Confessions of a Distraction Addict

I’m guest posting today over at Brett Harrison’s blog.  He’s got a cool story, so even if two blog posts by me in one day is more than you can handle, follow my link at the bottom of the page (it will be there as soon as I have it) and at least read about him and his wife and their current adventures.  I begged him to let me post there, and he said I could as long as it was about missionaries, so I decided to ask if missionaries these days have to leave their keyboards.  Head on over and join in the discussion.

In the mean time, here’s my post for the day.

I emailed back and forth this week with a guy I’ve met in blogworld.  His name is Josiah Bancroft, and he’s a poet.  It’s kind of cool, this whole thing of meeting people that ten years ago I may never have met.

Anyway in our email exchange he brought up the fact that my family and I have forsaken television for a year, and then he made a comment that got my attention:

“As an aside, I quit watching TV years ago, though there have been lapses. I found that the problem wasn’t the programming itself, but the thoughtlessness that resulted from sitting in front of the endless stream of shows and ads. That constant state of distraction is both depressing and addictive, I think…I find that watching (online or through Netflix) fewer shows less often and without commercials actually inspires me to work and write.”

Are we addicted to distraction? I know I am. I now use distraction as a motivational tool:

“Work for 15 more minutes and then you can get on Twitter.”

“Write three more pages and then you can check Facebook.”

“Write your blog post and then you can check email.”

When I found out the Wifi was not working in the cafe I had settled into for the day, I got out of there faster than Superman exiting a kryptonite factory. Why? I don’t need Wifi or the winternets to do 90% of my work, but the thought of going stretches of time without distraction freaked me out.

What’s your take on distraction as addiction?

Now, for my guest post over at Brett’s site, click HERE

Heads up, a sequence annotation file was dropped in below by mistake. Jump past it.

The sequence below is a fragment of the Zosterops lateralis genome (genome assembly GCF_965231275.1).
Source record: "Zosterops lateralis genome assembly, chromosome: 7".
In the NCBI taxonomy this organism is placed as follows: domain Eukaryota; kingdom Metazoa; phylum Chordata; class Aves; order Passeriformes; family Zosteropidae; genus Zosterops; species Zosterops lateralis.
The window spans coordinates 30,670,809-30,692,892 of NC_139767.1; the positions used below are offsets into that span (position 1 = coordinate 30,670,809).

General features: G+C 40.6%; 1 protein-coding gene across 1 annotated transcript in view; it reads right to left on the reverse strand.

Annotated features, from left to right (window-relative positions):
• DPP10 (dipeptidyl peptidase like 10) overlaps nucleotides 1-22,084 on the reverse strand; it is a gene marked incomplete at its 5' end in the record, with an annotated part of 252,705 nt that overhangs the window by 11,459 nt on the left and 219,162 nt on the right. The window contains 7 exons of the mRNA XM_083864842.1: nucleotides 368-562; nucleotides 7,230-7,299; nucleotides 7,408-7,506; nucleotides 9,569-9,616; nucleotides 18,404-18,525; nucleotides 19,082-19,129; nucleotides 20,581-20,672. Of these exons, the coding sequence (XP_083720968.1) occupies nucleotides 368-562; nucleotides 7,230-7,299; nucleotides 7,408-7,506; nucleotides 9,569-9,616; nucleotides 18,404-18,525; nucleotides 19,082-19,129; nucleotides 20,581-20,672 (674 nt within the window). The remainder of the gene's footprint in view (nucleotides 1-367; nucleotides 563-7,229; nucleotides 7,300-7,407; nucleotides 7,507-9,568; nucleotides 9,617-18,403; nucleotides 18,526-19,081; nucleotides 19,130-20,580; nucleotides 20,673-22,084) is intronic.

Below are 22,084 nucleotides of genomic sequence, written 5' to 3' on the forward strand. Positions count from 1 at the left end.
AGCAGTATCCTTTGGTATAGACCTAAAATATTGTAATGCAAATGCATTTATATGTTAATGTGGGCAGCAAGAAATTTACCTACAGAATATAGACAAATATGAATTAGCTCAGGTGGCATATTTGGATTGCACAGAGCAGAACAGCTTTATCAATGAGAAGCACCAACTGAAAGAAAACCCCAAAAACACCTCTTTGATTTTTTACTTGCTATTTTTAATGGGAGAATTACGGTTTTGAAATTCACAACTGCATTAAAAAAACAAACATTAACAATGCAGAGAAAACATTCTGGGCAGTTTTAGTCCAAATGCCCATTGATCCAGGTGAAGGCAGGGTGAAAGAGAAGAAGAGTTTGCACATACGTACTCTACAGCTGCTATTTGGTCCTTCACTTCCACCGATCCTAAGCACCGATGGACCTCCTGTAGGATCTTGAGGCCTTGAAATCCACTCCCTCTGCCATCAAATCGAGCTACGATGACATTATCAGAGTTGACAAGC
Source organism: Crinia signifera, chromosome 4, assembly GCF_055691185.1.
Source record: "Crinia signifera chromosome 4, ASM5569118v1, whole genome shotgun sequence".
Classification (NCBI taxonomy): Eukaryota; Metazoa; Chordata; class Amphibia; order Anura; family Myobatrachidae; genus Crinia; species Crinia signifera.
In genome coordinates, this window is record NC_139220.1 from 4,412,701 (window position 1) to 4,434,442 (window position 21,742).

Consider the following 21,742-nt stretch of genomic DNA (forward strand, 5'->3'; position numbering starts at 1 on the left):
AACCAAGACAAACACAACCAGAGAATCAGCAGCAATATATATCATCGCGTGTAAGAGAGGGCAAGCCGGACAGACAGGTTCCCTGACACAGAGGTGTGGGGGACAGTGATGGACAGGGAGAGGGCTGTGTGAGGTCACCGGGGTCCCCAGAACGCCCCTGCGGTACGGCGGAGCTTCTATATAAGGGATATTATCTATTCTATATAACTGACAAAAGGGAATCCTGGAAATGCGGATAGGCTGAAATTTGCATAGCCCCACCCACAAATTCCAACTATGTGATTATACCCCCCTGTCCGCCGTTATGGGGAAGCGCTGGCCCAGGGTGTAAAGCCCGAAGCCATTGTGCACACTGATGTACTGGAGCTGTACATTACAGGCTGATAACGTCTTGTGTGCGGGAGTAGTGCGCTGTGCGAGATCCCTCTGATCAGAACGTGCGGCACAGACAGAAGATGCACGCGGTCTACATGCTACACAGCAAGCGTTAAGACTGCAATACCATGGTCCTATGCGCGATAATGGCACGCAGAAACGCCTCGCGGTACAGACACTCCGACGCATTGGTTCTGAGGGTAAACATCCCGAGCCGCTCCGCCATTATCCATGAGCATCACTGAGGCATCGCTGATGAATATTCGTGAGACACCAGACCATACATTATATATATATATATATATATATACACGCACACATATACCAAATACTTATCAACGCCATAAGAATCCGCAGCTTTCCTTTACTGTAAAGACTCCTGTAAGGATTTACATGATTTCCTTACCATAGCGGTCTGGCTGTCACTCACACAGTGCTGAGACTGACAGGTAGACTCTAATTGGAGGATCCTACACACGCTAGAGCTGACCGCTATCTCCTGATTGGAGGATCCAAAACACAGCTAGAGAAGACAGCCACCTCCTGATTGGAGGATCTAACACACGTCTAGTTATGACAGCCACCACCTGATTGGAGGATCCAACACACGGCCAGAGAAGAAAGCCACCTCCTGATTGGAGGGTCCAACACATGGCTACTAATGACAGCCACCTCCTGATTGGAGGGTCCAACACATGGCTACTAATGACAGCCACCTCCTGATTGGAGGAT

6 Replies to “Confessions of a Distraction Addict”

  1. I, too, am so easily distracted. I find I work much better when I can focus, but then, the trick is knowing how to make myself focus. Perhaps the key, for me, would being somewhere without internet. But that makes my chest hurt to think about, so it probably won’t happen.

    Glad you and Josiah connected. You’re both good peeps.

  2. Absolutely! I sometimes think to myself, “Am I moving toward any of my goals right now? Or am I distancing myself from them?”

  3. Oh yeah. It’s ridiculous. Can’t believe how addicted I’ve gotten to the Internet. I don’t like it, and I’ve often thought about dropping it like you’ve dropped TV for a year. Haven’t felt like that would be the best career move, though, haha.

    And by the way, thanks for introducing us to Josiah. Skimmed his stuff, and I like him. Bookmarked him and everything.

  4. While reading Charles Baudelaire’s Intimate Journals last night (yeah, I know how terribly pretentious that sounds), I happened upon this quote which I think is relative and, in its own way, inspiring:

    “One must work, if not from inclination at least from despair, since, as I have fully proved, to work is less wearisome than to amuse oneself.”

    That’s how I think of distractions: as amusements. And when you think about it, is anything more exhausting than spending an entire day looking for amusement? Focused work fills me with energy; focused amusement wears me out. Perhaps, in the end, it’s all about balance.

    1. the pretention level was tempered by the wisdom of the quote. why does amusement wear us out while work energizes? interesting question – must have something to do with the way our bodies/minds are made.

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